Well, that’s not going to happen. My lack of initiative to do that has sparked a desire to take the next 10 years and make it a personal decade of revolution.

The theme from the last decade was “Be.” Who was I? What did I believe? It was the decade before that in which I found my way to my Savior and settled life’s biggest questions. But this last decade was to crystallize how I was to travel between the “here” and the “hereafter.”

This next decade needs to be dedicated to the proposition of “Do.” Words and thoughts are great, and I live for them. But actions speak louder.

I’m not a man of action. But by God’s grace let’s see where things stand in December of 2019. Will you even recognize me then? Will you be along with me for the ride? Maybe you will have played an instrumental roll in propping me up and shoving me out the door – who knows?

I am saddened by the passing of a mind that I was inspired to know, if only through his books and CD’s. But I quiver with anticipation at the possibilities of the future. I’m putting a stake in the ground and picking up the next one as a walking stick.

I am ready for action – but I know myself well enough to know that I need to learn to move from dream to done…
Yoda: “Will he finish what he begins?”
Luke: “I won’t fail you. I’m not afraid.”
Yoda: “Oh! You will be. You will be.”

I know there are lessons out there to learn. The lesson of failing quickly and often in order to get into the swing of picking myself up and dusting myself off. That is the path to success. But in order to do that, I have to do something.

I have started some personal disciplines that I am confident will have public fruit. But there needs to be a navigational chart, a road map, a blueprint, a battle plan.  I need to decide on the Set of the Sail!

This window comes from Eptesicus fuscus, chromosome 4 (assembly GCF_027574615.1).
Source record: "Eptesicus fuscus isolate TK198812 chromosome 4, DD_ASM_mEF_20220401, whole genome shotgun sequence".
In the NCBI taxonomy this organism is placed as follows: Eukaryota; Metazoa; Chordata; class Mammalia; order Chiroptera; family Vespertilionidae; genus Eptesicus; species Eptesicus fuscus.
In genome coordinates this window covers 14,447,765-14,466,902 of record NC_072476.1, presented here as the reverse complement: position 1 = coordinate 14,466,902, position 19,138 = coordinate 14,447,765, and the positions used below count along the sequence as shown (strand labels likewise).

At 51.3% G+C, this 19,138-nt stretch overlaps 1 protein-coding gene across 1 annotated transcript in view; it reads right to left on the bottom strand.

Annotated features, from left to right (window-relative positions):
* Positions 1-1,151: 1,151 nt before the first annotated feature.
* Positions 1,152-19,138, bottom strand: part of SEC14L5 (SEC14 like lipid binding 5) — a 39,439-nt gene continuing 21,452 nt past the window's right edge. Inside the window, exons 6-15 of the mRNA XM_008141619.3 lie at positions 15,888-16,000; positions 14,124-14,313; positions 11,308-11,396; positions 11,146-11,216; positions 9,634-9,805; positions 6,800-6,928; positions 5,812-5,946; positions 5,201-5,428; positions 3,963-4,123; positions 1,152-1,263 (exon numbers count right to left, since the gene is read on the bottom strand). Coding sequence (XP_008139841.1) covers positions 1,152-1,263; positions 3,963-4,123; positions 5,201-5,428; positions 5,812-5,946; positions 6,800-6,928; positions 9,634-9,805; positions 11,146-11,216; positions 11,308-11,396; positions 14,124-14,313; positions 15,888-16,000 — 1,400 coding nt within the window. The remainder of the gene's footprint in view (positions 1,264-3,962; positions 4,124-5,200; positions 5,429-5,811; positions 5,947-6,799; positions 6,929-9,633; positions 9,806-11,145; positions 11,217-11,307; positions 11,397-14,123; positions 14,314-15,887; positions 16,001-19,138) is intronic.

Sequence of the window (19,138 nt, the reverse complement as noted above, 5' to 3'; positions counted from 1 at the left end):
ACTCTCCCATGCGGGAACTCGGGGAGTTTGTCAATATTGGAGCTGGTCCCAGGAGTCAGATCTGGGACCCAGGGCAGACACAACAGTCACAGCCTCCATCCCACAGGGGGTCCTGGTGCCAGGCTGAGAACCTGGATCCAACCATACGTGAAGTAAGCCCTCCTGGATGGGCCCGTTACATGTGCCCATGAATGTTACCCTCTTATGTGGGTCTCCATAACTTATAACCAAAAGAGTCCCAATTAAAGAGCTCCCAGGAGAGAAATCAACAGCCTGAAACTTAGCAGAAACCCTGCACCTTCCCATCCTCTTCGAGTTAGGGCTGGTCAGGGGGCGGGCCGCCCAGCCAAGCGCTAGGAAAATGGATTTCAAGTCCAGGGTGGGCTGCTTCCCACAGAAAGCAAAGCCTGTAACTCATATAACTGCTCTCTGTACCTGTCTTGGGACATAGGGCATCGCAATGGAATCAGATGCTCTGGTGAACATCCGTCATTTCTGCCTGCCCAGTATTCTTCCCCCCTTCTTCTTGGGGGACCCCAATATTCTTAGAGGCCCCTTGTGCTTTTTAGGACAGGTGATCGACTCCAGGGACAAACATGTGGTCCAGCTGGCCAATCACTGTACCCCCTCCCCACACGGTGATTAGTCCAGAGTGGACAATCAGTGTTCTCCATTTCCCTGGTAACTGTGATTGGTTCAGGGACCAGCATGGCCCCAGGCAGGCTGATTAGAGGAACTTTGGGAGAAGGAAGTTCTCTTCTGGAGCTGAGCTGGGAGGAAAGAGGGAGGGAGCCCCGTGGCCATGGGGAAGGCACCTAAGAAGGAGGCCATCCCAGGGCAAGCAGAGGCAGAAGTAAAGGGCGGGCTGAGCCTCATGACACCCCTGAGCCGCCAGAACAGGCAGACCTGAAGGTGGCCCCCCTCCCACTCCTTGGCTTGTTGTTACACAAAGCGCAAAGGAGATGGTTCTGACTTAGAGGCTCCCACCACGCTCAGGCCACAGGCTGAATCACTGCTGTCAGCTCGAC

I just wanted to put this tribute out there to those I’ve learned from in the past. I want to do their memory proud by showing that their ideas are worth pursuing.

I’m ready.

While considering the prospect of reaching into the lives of others in the attempt to help people generate positive change in their lives, there is a need for some self reflection.  Who do I think I am to offer such advice – is it sage?  Does one need to be perfect in a sphere to offer opinion, counsel, or guidance?

I would like to share a concept I call the Bennett Syndrome.  It’s named after author and commentator Bill Bennett who wrote the book “The Book of Virtues: A Treasury of Great Moral Stories.”  After having this book publish and after speaking about about immorality and growing amorality within our so called modern society, it was uncovered that Mr. Bennett was a gambler.

This discovery lead many to question the concept of morality itself.  Could somebody espouse morals and not be morally pure?  Many would say no.  You can’t preach about anything you can’t do.

I couldn’t disagree more.

This is the same line of reasoning that says you can’t have a say in foreign affairs or military matters unless you’ve served yourself.  Unfortunately this line of reason is rather circular.  So would you say that I couldn’t speak on drug use unless I was a user myself?  In fact following this same logic – only those who are immoral could have any clout whatsoever to speak on morality – since they’re the only ones who have “lived on the other side.”  That’s absurd.

So all that just to say this.  I am on a journey in life.  I’m striving to improve, to change, to navigate my way through the waters I find myself in, to weather the storms of life.  Can I only speak to situations I’ve been in myself?  Must I finish my life before I can say anything about it?  I say no.  There are insights gained through synthesis that we don’t have to live through ourselves.  Can’t you look an someone’s situation and say, “Hmm, it would seem to me that their next step should be ______.”  Some would call that perspective.

So do I struggle to be organized?  Yes.  Do I suffer from acute and chronic bouts of procrastination?  I most certainly do.

Does this mean that I do not (or cannot) advocate vociferous action to be take by charting a course and setting sail?

As a financial mentor that I admire has said, “God makes me teach this stuff because I struggle with it every day.”

You can teach from a position of “been there, done that.”  And that is a very valid and valuable position to instruct from.  But there is also the “brother in arms,” struggle along side, I’m in there with you, “I feel your pain,” kind of teaching that has a respectable place and insights to offer as well.

That’s my opinion.

Do you have an opinion?  Why don’t you share it in the comments?